Main Street on a mission - New signs meant to draw foot traffic to Meredith businesses


MEREDITH— Bob Manley of the Hermit Woods Winery at 72 Main St. recalled a gentleman who dropped in to tip a glass or two, telling him "I've been coming to Meredith for 30 years and I never knew there was a Main Street."

Soon after opening two years ago, Manley said that "I became really concerned and made it my mission to take Main Street very seriously." He said that with some 3,000 feet of frontage lined with parks, shops, inns and restaurants, the waterfront is a magnet for visitors and tourists, overshadowing the rest of the town.

"Main Street has suffered," he said.

Manley joined the Greater Meredith Program with the aim of drawing foot traffic to Main Street. He said that some Main Street businesses had placed sandwich boards along NH Route 3, but last year the New Hampshire Department of Transportation forbade them from the state right-of-way. Instead, Manley championed initiatives to place signs on the waterfront and around the town directing visitors to the businesses on Main Street and encouraging them to "Do the Loop" by walking through the village.

Earlier this month, the Board of Selectmen approved the proposal. Two signs, each five-and-a-half feet by five feet, and standing seven-and-a-half feet high, will be erected, one at the crosswalk on NH Route 3 between Lake Street and Dover Street and the other at the end of the boardwalk by the Town Docks Restaurant. The signs will carry a graphic depiction of the village, highlighting streets, businesses, parks, restrooms, parking and historical sights. Manley said he hopes a third similar but smaller sign will be placed at the corner of Lake Street and Main Street, where tour buses drop off passengers.

The program will be funded by the Greater Meredith Program, along with the proceeds from fees businesses will pay to be named on the sign. Each sign will include a rack with space for brochures mimicking the signs, as well as featuring the Sculpture Walk and Historical Society Walking Tour.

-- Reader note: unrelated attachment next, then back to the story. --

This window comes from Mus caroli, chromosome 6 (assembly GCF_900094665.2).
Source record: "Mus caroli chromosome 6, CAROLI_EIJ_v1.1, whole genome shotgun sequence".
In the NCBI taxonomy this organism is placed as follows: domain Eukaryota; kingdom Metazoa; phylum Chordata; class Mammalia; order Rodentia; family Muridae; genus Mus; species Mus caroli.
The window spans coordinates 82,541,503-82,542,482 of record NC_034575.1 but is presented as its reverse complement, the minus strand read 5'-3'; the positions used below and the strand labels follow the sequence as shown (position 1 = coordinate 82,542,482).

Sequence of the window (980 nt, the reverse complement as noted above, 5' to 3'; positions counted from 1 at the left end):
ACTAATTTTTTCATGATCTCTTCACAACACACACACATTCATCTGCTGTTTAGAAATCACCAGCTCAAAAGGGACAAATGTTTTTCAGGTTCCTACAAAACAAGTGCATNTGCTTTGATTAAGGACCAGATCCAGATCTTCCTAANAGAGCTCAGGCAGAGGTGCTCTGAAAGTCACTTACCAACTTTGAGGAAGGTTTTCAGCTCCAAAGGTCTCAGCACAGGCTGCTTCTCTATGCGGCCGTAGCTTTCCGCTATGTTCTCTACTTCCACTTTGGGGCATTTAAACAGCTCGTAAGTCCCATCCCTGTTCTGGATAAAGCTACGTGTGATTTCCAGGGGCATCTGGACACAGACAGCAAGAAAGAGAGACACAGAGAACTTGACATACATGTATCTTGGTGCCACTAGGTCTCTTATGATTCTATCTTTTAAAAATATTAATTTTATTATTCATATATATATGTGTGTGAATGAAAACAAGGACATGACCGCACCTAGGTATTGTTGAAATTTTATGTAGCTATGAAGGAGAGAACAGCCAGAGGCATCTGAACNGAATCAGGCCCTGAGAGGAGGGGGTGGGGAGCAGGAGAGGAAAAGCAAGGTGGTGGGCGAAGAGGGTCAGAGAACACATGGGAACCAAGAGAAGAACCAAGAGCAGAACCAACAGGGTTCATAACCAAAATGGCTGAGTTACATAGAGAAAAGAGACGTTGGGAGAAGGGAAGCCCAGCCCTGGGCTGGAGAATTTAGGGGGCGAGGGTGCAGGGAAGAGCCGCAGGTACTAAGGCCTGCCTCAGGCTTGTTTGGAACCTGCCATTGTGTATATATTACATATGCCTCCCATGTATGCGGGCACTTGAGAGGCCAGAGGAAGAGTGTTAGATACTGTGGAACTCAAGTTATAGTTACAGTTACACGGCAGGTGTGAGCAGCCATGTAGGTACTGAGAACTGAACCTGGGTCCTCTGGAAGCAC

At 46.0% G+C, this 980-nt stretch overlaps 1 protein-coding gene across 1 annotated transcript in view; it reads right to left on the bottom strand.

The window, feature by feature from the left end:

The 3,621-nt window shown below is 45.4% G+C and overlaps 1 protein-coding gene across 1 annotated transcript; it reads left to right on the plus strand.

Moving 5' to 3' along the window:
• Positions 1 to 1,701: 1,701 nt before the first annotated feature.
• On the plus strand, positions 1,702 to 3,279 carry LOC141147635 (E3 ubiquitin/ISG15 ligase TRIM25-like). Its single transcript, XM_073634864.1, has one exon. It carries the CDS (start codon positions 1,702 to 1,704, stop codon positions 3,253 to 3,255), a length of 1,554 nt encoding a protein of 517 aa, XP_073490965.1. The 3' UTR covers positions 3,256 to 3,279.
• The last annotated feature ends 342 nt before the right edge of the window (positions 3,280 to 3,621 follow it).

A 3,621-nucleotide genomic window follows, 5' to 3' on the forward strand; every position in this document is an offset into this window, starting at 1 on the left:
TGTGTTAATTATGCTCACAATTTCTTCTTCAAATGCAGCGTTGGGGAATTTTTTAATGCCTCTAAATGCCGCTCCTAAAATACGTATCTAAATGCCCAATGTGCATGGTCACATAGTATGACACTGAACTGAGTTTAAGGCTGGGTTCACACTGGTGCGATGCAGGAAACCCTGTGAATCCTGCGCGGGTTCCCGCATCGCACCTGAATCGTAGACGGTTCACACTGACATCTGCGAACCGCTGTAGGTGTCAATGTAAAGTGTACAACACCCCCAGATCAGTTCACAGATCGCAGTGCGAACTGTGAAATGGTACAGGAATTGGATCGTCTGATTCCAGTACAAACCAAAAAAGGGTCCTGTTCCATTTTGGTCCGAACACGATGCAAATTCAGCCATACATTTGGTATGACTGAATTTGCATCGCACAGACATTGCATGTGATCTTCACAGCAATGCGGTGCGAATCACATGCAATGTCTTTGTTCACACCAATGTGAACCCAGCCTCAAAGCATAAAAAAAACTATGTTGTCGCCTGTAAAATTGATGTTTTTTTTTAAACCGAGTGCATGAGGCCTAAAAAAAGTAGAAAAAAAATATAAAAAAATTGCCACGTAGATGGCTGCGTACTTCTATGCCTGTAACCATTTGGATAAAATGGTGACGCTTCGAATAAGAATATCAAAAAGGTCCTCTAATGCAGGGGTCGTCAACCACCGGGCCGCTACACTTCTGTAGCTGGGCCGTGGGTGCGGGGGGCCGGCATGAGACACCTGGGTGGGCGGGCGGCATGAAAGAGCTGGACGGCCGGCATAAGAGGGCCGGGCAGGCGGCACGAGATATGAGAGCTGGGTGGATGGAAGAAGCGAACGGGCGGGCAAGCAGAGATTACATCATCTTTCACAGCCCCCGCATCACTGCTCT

When the selectboard considered the proposal, resident Karen Sticht expressed misgivings about it. In particular, she said that she believed that it was inappropriate to advertise private businesses on public property. She also feared that the signs would encroach on views of the lake.

Town Manager Phil Warren said that the practice of naming private businesses on town property is not without precedent, referring specifically to a sign posted by the Meredith Area Chamber of Commerce. Nor, he continued, are there planning or zoning regulations that would either prohibit the signs or require the Planning Board or Zoning Board of Adjustment to approve it.

"This proposal was squarely within the authority of the Board of Selectmen to approve or disapprove," he said.

Manley stressed the importance of making both residents and visitors aware of what Main Street has to offer, especially during the winter months when visitors are scarce. At the same time, he said that more businesses, particularly those catering to year round residents, are needed to ensure a steady flow of foot traffic in all seasons.

"Both these things are happening now," he said.

Describing the winery as a "destination business," or one that patrons seek out rather than stumble upon, he estimated it draws between 7,000 and 8,000 customers a year.

"That's a start," he said.

Meanwhile, Kelly Chapman and Seth Joslin, dong business as Main Street Market, are opening a wellness center above the Hakuna Cafe and Refuge Hair Salon at 48 Main St. The Meredith Whole Living Center will offer skin care and reiki and perhaps acupuncture and chiropractic services on the second floor of the building. Sadhana Yoga Studio will move from the second to the third floor of the building.

Manley said that the businesses at 48 Main St. will also serve as destinations, explaining that three or four more destination businesses will significantly increase the traffic to the smaller walk-in shops.

Further down the street, Dan Taylor is renovating the building at 23 Main St., which he said was rebuilt after a fire in 1850.

"This is a beautiful historic street," he said, "and I'm restoring it to its original condition."